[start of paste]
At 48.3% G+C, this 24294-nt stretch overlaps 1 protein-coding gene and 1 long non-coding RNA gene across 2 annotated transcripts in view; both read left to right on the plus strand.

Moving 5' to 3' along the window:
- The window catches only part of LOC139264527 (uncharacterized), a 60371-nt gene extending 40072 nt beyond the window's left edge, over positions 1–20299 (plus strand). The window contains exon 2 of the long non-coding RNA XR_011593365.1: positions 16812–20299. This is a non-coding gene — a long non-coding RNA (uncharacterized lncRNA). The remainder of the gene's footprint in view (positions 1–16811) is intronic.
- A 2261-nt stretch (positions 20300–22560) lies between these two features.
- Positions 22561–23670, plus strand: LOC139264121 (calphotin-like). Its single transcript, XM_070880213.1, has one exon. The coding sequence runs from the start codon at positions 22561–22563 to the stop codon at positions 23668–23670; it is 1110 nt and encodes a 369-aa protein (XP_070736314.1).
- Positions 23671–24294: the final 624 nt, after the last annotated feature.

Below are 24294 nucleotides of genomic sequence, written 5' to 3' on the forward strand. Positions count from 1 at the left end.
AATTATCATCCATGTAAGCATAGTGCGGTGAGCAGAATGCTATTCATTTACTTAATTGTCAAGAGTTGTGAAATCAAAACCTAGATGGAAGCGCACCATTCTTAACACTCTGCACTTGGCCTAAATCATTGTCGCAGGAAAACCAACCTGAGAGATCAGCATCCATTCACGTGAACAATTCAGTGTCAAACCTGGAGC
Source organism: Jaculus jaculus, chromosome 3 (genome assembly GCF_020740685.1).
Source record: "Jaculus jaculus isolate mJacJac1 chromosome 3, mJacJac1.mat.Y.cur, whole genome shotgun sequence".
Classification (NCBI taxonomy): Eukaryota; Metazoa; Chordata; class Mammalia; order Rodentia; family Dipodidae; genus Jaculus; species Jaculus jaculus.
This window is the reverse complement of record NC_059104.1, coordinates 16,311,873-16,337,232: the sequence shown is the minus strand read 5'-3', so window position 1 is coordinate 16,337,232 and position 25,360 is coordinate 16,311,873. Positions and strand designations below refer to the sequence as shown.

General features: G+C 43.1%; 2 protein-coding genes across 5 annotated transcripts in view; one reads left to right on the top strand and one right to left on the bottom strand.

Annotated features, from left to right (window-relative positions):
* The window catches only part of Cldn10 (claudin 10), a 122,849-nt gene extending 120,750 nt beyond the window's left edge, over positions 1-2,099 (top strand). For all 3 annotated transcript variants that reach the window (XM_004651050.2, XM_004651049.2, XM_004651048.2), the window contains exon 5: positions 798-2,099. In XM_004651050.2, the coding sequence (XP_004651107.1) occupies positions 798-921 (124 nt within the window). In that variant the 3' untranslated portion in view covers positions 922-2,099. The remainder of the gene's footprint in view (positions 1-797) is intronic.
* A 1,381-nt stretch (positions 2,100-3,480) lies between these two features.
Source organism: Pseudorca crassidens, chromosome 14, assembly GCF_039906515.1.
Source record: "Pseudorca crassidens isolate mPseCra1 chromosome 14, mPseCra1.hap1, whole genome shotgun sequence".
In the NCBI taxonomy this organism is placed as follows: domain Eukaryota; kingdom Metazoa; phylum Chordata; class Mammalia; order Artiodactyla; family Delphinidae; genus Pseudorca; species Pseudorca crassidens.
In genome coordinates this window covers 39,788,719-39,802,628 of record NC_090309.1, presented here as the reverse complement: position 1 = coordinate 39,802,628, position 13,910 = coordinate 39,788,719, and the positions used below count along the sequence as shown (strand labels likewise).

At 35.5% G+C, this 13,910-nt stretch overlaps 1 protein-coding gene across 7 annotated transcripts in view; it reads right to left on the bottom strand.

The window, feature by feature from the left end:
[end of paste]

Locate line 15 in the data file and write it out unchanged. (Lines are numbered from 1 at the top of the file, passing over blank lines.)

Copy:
* The window catches only part of Cldn10 (claudin 10), a 122,849-nt gene extending 120,750 nt beyond the window's left edge, over positions 1-2,099 (top strand). For all 3 annotated transcript variants that reach the window (XM_004651050.2, XM_004651049.2, XM_004651048.2), the window contains exon 5: positions 798-2,099. In XM_004651050.2, the coding sequence (XP_004651107.1) occupies positions 798-921 (124 nt within the window). In that variant the 3' untranslated portion in view covers positions 922-2,099. The remainder of the gene's footprint in view (positions 1-797) is intronic.